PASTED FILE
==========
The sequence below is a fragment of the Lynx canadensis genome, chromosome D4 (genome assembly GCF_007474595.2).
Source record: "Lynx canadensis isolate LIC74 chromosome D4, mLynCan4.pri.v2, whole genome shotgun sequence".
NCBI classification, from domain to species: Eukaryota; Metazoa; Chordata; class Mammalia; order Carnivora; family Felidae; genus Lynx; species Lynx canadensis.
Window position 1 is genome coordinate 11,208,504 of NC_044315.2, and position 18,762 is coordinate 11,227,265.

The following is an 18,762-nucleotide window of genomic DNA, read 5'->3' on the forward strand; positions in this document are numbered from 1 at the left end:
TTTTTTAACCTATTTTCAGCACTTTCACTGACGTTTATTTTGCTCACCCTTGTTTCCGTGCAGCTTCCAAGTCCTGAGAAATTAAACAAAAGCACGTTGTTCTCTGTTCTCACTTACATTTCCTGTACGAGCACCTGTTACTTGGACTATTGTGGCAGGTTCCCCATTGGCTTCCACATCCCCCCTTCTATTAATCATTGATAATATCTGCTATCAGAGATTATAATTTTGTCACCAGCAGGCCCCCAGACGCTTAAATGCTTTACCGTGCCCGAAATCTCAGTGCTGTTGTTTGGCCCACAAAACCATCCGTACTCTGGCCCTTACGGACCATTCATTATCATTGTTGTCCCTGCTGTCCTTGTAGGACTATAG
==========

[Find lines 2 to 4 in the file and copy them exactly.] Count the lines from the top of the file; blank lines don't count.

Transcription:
Source record: "Lynx canadensis isolate LIC74 chromosome D4, mLynCan4.pri.v2, whole genome shotgun sequence".
NCBI classification, from domain to species: Eukaryota; Metazoa; Chordata; class Mammalia; order Carnivora; family Felidae; genus Lynx; species Lynx canadensis.
Window position 1 is genome coordinate 11,208,504 of NC_044315.2, and position 18,762 is coordinate 11,227,265.